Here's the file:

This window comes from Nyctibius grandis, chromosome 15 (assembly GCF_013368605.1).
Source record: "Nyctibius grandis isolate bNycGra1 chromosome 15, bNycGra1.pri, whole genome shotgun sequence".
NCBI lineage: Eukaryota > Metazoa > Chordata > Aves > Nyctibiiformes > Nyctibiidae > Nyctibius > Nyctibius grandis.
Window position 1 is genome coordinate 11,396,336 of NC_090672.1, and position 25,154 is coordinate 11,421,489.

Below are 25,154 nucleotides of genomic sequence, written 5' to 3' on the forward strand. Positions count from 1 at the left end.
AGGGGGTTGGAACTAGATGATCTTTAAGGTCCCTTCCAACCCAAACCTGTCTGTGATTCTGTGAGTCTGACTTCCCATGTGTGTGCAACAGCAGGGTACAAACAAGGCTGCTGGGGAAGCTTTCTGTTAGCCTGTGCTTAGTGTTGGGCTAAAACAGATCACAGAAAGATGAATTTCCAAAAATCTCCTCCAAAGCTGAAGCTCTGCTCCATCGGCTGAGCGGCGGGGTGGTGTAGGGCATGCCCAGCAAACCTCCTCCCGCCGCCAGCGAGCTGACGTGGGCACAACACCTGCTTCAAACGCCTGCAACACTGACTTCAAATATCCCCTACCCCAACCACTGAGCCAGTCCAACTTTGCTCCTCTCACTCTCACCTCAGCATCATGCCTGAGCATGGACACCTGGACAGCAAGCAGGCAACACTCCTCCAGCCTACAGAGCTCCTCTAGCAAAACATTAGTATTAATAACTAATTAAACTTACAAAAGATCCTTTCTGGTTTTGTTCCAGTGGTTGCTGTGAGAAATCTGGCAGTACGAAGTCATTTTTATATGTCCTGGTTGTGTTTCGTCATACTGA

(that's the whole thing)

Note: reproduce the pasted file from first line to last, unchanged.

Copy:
This window comes from Nyctibius grandis, chromosome 15 (assembly GCF_013368605.1).
Source record: "Nyctibius grandis isolate bNycGra1 chromosome 15, bNycGra1.pri, whole genome shotgun sequence".
NCBI lineage: Eukaryota > Metazoa > Chordata > Aves > Nyctibiiformes > Nyctibiidae > Nyctibius > Nyctibius grandis.
Window position 1 is genome coordinate 11,396,336 of NC_090672.1, and position 25,154 is coordinate 11,421,489.

Below are 25,154 nucleotides of genomic sequence, written 5' to 3' on the forward strand. Positions count from 1 at the left end.
AGGGGGTTGGAACTAGATGATCTTTAAGGTCCCTTCCAACCCAAACCTGTCTGTGATTCTGTGAGTCTGACTTCCCATGTGTGTGCAACAGCAGGGTACAAACAAGGCTGCTGGGGAAGCTTTCTGTTAGCCTGTGCTTAGTGTTGGGCTAAAACAGATCACAGAAAGATGAATTTCCAAAAATCTCCTCCAAAGCTGAAGCTCTGCTCCATCGGCTGAGCGGCGGGGTGGTGTAGGGCATGCCCAGCAAACCTCCTCCCGCCGCCAGCGAGCTGACGTGGGCACAACACCTGCTTCAAACGCCTGCAACACTGACTTCAAATATCCCCTACCCCAACCACTGAGCCAGTCCAACTTTGCTCCTCTCACTCTCACCTCAGCATCATGCCTGAGCATGGACACCTGGACAGCAAGCAGGCAACACTCCTCCAGCCTACAGAGCTCCTCTAGCAAAACATTAGTATTAATAACTAATTAAACTTACAAAAGATCCTTTCTGGTTTTGTTCCAGTGGTTGCTGTGAGAAATCTGGCAGTACGAAGTCATTTTTATATGTCCTGGTTGTGTTTCGTCATACTGA